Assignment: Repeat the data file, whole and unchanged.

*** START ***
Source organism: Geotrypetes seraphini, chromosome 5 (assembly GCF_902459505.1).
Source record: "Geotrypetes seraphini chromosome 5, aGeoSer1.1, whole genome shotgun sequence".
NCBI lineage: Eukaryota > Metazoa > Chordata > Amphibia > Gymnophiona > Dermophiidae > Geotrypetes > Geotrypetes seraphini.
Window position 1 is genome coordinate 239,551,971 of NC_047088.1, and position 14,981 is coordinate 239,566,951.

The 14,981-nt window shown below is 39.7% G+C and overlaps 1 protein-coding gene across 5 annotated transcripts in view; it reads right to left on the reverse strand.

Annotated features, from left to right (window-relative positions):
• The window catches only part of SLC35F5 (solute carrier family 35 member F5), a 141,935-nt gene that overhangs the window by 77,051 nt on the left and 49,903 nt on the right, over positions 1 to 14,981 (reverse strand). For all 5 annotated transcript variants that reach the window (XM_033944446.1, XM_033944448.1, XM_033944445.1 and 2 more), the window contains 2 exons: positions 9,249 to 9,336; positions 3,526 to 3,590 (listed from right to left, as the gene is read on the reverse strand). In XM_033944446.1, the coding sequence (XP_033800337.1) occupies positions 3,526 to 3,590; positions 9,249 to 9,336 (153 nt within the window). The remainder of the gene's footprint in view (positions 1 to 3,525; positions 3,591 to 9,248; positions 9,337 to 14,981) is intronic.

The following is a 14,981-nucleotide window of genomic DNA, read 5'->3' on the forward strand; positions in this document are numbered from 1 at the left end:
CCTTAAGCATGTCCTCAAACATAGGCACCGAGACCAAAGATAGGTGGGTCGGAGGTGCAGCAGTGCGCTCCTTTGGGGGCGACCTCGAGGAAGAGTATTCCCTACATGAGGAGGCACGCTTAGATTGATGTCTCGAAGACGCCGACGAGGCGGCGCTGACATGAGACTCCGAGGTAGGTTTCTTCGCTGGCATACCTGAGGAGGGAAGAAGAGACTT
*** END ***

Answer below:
Source organism: Geotrypetes seraphini, chromosome 5 (assembly GCF_902459505.1).
Source record: "Geotrypetes seraphini chromosome 5, aGeoSer1.1, whole genome shotgun sequence".
NCBI lineage: Eukaryota > Metazoa > Chordata > Amphibia > Gymnophiona > Dermophiidae > Geotrypetes > Geotrypetes seraphini.
Window position 1 is genome coordinate 239,551,971 of NC_047088.1, and position 14,981 is coordinate 239,566,951.

The 14,981-nt window shown below is 39.7% G+C and overlaps 1 protein-coding gene across 5 annotated transcripts in view; it reads right to left on the reverse strand.

Annotated features, from left to right (window-relative positions):
• The window catches only part of SLC35F5 (solute carrier family 35 member F5), a 141,935-nt gene that overhangs the window by 77,051 nt on the left and 49,903 nt on the right, over positions 1 to 14,981 (reverse strand). For all 5 annotated transcript variants that reach the window (XM_033944446.1, XM_033944448.1, XM_033944445.1 and 2 more), the window contains 2 exons: positions 9,249 to 9,336; positions 3,526 to 3,590 (listed from right to left, as the gene is read on the reverse strand). In XM_033944446.1, the coding sequence (XP_033800337.1) occupies positions 3,526 to 3,590; positions 9,249 to 9,336 (153 nt within the window). The remainder of the gene's footprint in view (positions 1 to 3,525; positions 3,591 to 9,248; positions 9,337 to 14,981) is intronic.

The following is a 14,981-nucleotide window of genomic DNA, read 5'->3' on the forward strand; positions in this document are numbered from 1 at the left end:
CCTTAAGCATGTCCTCAAACATAGGCACCGAGACCAAAGATAGGTGGGTCGGAGGTGCAGCAGTGCGCTCCTTTGGGGGCGACCTCGAGGAAGAGTATTCCCTACATGAGGAGGCACGCTTAGATTGATGTCTCGAAGACGCCGACGAGGCGGCGCTGACATGAGACTCCGAGGTAGGTTTCTTCGCTGGCATACCTGAGGAGGGAAGAAGAGACTT